Freshfel Europe, the European Fresh Produce Association, has released graphs showing the origin of oranges available in the European Union throughout the year, the CEO of the South African Citrus Growers’ Association Justin Chadwick writes in his latest newsletter, and what indubitably emerges is that from January to May, as well as in November and December, there clearly are no South African oranges on the market.
South African oranges are in Europe for only four months of the year (Freshfel Europe/CGA newsletter)
This data give the lie to the narrative that South African oranges threaten the very existence of the European citrus industry; a trope that has been used to push through the recent changes to a cold protocol for South African oranges.
“Spain, Italy, Greece and Egypt are the main competitors, with small volumes from Morocco, Tunisia and Turkey,” he observes of the period of November to May. “During the European off season, South Africa starts up in July, supplying through to October together with small Spanish volumes as well as Southern Hemisphere supplies from Argentina, Uruguay, Peru and Zimbabwe.”
"Growers in the EU are fed fake news"
Chadwick continues: “Unfortunately, growers in the EU are fed a lot of fake news. The first bit of fake news is that South Africa has a big impact on the market for domestic European oranges; these graphs (from Eurostat and European industry sources) clearly expose that fake news.”
South African navel orange exports to Europe have decreased by approximately 8% compared to last year YTD, while Valencia exports have dropped by close to 20% when compared to YTD 2021 due to the huge uncertainty created by the new cold protocol.
The volume of South African orange exports currently underway to all European ports before the annual duty cutoff in mid-October (designed to protect the European domestic orange market) are, in fact, far below market potential, remarks a European importer of South African citrus who maintains that the new cold protocol simply cannot be accommodated within the existing cold chain infrastructure in South Africa.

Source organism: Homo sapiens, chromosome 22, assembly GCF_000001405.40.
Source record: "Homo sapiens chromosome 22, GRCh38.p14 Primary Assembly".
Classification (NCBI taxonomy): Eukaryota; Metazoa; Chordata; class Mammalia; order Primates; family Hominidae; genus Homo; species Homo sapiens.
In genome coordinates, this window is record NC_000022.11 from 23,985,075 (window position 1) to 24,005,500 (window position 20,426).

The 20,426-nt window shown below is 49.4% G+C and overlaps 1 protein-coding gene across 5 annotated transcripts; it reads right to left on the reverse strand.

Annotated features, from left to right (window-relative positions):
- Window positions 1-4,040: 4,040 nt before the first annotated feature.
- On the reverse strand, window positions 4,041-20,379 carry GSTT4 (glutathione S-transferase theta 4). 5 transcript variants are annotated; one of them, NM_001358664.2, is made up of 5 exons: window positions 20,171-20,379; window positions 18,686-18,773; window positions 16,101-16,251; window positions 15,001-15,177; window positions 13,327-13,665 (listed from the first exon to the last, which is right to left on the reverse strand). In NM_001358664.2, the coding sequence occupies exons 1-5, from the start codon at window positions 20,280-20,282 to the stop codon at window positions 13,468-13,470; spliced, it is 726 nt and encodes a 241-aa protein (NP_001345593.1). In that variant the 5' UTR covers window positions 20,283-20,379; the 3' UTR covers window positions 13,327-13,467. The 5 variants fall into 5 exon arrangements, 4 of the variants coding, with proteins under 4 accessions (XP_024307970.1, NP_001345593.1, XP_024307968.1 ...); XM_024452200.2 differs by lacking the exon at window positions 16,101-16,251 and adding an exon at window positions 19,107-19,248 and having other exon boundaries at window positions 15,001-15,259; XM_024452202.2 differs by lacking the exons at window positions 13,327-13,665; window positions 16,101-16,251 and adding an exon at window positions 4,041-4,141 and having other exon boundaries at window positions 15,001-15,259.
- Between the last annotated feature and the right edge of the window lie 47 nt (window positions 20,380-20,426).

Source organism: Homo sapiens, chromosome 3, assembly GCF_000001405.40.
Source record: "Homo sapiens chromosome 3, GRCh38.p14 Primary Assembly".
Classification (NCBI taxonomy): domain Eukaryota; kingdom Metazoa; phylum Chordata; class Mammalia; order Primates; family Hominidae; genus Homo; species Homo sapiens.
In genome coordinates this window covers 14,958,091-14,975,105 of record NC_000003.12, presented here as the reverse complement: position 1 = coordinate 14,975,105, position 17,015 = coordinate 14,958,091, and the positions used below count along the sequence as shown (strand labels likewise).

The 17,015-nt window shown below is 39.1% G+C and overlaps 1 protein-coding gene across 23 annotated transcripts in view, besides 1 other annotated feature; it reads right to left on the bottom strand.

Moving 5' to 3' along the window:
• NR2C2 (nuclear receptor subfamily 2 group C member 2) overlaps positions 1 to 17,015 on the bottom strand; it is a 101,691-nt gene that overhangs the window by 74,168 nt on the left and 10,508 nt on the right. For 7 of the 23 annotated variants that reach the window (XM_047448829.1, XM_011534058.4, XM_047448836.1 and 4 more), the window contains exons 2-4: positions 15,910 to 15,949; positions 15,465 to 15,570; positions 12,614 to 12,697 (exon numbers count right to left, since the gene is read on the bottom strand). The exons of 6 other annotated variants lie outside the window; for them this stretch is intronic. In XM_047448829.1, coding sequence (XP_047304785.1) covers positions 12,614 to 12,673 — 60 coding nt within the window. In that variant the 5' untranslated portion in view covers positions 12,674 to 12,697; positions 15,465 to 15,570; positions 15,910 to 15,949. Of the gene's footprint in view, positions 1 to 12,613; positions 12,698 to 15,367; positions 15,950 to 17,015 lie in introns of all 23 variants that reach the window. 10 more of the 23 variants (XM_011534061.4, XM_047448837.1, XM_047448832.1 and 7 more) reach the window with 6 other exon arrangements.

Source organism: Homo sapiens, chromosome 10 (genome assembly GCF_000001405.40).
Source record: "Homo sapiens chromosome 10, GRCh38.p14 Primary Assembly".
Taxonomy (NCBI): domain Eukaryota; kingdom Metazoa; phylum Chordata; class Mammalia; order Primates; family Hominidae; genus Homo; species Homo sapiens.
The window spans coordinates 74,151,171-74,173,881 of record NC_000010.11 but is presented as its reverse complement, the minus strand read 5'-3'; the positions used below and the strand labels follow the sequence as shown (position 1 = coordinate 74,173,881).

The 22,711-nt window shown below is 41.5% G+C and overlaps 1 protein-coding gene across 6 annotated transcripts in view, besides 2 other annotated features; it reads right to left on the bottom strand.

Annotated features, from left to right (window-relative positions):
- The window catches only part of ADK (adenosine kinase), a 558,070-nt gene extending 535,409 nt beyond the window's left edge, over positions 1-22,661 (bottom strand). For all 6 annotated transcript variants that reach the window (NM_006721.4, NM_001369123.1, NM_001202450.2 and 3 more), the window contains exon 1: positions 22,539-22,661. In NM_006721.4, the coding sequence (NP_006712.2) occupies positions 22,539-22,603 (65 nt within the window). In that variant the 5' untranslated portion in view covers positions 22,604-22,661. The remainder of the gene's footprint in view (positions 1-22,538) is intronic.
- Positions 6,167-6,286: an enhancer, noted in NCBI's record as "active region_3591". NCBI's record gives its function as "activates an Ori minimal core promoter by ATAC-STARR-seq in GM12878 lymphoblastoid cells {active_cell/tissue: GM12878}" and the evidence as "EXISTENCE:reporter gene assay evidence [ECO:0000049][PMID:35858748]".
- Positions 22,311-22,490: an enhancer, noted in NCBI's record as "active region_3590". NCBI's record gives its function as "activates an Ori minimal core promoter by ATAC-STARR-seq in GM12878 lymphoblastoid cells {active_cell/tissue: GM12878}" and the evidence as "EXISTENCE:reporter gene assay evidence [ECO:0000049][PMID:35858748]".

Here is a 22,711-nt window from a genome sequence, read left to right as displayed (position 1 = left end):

Top orange suppliers need each other for year-round shelf space
South African citrus exports, along with other counterseasonal orange supply, maintain shelf space for this category throughout the year, to the benefit of all orange suppliers to Europe.
South African oranges (in yellow) dominate only during the months when domestic supply is at its lowest (Freshfel Europe/CGA newsletter)
“If a loyal orange consumer opts for an alternative due to no product being available, and if they have a good eating experience with this alternative fruit, they may not move back to oranges when available again," Chadwick explains in his newsletter. "As such the number one and number two suppliers of oranges to the EU (Spain and South Africa) should be the closest of friends – these two countries can ensure that consumers are able to choose excellent quality, safe, nutritious and healthy oranges all year round.”
He notes that European orange growers are given the impression that South African counterseasonal oranges negatively impact on the domestic orange season while, as the graphs show, these oranges are not overlapping.
Phytosanitary compliance a top priority for South Africa
The biosecurity of South African oranges has been hotly discussed recently. The South African citrus industry’s strong research base built up over many decades include some of the world’s top citrus researchers, he notes, and enjoys worldwide recognition.
“Their research ensures that South Africa can export oranges while maintaining the allowable level of protection for domestic European orchards. There is an immense amount of literature on the success of South African global exports and phytosanitary compliance.”
He adds that the South African citrus industry would love to engage directly with European citrus growers to dispel "the scaremongering of certain elements in Europe".